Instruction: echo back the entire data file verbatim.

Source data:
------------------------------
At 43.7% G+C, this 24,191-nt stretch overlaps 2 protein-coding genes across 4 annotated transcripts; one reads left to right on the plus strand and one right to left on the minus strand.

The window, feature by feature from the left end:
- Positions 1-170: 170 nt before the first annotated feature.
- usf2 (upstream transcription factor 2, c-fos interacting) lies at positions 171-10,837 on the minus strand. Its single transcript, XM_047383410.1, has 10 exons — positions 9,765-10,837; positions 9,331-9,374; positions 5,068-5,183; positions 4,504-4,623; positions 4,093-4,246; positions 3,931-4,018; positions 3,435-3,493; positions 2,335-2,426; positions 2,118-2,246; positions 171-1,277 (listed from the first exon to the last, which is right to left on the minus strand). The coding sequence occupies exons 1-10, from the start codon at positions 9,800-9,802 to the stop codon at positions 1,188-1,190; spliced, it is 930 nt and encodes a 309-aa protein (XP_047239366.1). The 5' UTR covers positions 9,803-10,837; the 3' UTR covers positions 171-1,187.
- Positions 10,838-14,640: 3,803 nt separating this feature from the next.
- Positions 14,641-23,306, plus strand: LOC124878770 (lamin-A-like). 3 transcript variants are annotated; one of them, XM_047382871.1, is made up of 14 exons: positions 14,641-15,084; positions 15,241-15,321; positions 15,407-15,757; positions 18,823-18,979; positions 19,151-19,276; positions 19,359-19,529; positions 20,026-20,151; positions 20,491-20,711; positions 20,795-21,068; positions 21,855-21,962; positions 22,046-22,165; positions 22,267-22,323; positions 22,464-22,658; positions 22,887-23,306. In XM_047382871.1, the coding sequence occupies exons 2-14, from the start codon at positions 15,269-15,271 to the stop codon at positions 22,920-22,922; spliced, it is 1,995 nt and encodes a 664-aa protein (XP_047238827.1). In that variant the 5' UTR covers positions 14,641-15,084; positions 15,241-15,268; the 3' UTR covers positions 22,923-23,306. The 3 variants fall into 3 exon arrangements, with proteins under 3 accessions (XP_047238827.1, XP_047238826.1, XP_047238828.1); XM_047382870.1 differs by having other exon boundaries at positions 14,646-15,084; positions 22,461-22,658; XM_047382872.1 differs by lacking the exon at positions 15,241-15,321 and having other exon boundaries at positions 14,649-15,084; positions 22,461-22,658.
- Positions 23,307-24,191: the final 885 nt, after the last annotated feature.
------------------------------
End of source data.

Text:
At 43.7% G+C, this 24,191-nt stretch overlaps 2 protein-coding genes across 4 annotated transcripts; one reads left to right on the plus strand and one right to left on the minus strand.

The window, feature by feature from the left end:
- Positions 1-170: 170 nt before the first annotated feature.
- usf2 (upstream transcription factor 2, c-fos interacting) lies at positions 171-10,837 on the minus strand. Its single transcript, XM_047383410.1, has 10 exons — positions 9,765-10,837; positions 9,331-9,374; positions 5,068-5,183; positions 4,504-4,623; positions 4,093-4,246; positions 3,931-4,018; positions 3,435-3,493; positions 2,335-2,426; positions 2,118-2,246; positions 171-1,277 (listed from the first exon to the last, which is right to left on the minus strand). The coding sequence occupies exons 1-10, from the start codon at positions 9,800-9,802 to the stop codon at positions 1,188-1,190; spliced, it is 930 nt and encodes a 309-aa protein (XP_047239366.1). The 5' UTR covers positions 9,803-10,837; the 3' UTR covers positions 171-1,187.
- Positions 10,838-14,640: 3,803 nt separating this feature from the next.
- Positions 14,641-23,306, plus strand: LOC124878770 (lamin-A-like). 3 transcript variants are annotated; one of them, XM_047382871.1, is made up of 14 exons: positions 14,641-15,084; positions 15,241-15,321; positions 15,407-15,757; positions 18,823-18,979; positions 19,151-19,276; positions 19,359-19,529; positions 20,026-20,151; positions 20,491-20,711; positions 20,795-21,068; positions 21,855-21,962; positions 22,046-22,165; positions 22,267-22,323; positions 22,464-22,658; positions 22,887-23,306. In XM_047382871.1, the coding sequence occupies exons 2-14, from the start codon at positions 15,269-15,271 to the stop codon at positions 22,920-22,922; spliced, it is 1,995 nt and encodes a 664-aa protein (XP_047238827.1). In that variant the 5' UTR covers positions 14,641-15,084; positions 15,241-15,268; the 3' UTR covers positions 22,923-23,306. The 3 variants fall into 3 exon arrangements, with proteins under 3 accessions (XP_047238827.1, XP_047238826.1, XP_047238828.1); XM_047382870.1 differs by having other exon boundaries at positions 14,646-15,084; positions 22,461-22,658; XM_047382872.1 differs by lacking the exon at positions 15,241-15,321 and having other exon boundaries at positions 14,649-15,084; positions 22,461-22,658.
- Positions 23,307-24,191: the final 885 nt, after the last annotated feature.